Litte Blue Window (2020)

There’s a scene from the novel Station Eleven when communication and broadcast systems slowly break down after an outbreak of a lethal flu strain spreads around the world, paving the collapse of modern civilization. This appears to be the point of no return, televisions and radios pick up nothing but static, cell signal disappears, the internet blinks out. With the absence of information and communication, the whole world eventually turns dark and is unable to recover.

 

This is the first thing that came to mind when everything came to a grinding halt and the world was thrown into lockdown. All of us marooned indoors in our own little spaces for an uncertain amount of time, relying on our screens to connect to the outside world. With so much time and uncertainty, the mind wanders, tries to make order of things, only to meander again. The truth is that these times we find ourselves in situations of which we have very little control.

The series consists of cyanotype prints produced in the confines of my apartment where there is very little natural light. One of the pieces in the show, 56 Days, is a grid of cyanotype prints of equal number. The negatives were created from screenshots of video noise lifted from the internet. Placed on a window of my apartment, a single print was exposed through the sunlight of each full day. The process was repeated 56 times, becoming a visual journal of Metro Manila’s enhanced community quarantine over 56 days. A corresponding piece, The Ocean Doesn’t Want Me Today, is another grid of the same number, that makes up a large image of the last beach I saw right before the lockdown — the last experience I have of the outdoors. It was a trip I had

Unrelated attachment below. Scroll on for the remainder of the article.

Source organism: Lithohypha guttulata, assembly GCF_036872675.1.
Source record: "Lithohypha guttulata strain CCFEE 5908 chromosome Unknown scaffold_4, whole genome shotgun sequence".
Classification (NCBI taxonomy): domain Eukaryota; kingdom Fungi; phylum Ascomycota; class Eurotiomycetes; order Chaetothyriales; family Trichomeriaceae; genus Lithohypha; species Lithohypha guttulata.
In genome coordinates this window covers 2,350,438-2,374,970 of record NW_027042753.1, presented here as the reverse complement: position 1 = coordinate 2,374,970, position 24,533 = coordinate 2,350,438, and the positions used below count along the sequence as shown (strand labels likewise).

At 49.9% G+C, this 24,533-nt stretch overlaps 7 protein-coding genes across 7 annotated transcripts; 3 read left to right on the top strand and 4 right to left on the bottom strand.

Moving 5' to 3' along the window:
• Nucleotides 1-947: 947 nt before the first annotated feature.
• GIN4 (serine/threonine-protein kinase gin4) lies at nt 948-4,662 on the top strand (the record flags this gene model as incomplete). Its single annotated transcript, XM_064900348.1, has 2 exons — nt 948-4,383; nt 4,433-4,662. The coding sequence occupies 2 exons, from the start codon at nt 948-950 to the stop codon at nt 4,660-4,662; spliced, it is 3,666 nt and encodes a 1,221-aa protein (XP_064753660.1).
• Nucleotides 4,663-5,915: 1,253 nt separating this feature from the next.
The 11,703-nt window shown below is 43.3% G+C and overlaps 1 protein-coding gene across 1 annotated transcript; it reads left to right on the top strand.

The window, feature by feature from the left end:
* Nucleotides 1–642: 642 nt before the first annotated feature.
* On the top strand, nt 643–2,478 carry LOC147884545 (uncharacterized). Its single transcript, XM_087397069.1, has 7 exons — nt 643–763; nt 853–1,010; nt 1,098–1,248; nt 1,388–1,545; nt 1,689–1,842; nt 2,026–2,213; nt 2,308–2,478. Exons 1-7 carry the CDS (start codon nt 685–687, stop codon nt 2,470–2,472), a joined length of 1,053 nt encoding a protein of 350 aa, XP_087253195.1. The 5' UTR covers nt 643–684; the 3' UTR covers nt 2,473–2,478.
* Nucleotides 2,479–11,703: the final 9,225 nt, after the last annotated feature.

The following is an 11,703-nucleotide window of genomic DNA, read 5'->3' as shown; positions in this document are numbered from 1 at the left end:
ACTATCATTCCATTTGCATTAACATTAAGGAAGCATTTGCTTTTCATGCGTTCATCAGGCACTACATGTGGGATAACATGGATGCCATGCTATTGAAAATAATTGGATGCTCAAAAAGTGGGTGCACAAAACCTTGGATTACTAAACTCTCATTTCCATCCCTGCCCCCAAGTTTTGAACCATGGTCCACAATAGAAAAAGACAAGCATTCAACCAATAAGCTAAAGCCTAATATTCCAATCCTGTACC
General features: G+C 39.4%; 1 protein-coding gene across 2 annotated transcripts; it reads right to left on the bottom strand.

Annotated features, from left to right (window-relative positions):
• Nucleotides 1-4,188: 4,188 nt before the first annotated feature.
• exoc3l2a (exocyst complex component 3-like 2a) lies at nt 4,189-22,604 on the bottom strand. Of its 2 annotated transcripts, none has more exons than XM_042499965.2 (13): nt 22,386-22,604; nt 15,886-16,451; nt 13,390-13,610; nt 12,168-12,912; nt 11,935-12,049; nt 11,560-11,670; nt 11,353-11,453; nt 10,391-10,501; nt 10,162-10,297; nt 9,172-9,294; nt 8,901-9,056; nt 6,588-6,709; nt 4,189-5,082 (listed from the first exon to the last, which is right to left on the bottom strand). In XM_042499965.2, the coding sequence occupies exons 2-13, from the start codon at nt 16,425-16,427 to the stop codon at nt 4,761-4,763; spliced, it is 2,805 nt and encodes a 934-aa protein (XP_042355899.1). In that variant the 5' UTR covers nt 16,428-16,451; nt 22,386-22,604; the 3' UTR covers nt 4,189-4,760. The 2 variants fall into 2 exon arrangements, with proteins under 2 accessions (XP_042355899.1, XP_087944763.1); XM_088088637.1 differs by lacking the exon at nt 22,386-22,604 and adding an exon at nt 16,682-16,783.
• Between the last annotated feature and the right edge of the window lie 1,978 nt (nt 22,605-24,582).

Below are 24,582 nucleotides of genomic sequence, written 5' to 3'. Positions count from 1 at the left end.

taken to isolate myself from the city. I had intended to ‘maroon’ myself on an island, to temporarily sever ties to my old life. It is ironic to unknowingly come home anyway to some kind of dystopic version of that.

In making the work for this show, I keep going back and forth between those mental spaces. The struggle to stay in the obscure present, to be mindful, to observe, and to ruminate on a past that involved a life outdoors that is becoming more and more abstract. In the absence of certainty and accessibility, I have resorted to constructing and deconstructing spaces, making do with resources on hand, attempting to find order and rationality in both processes and images.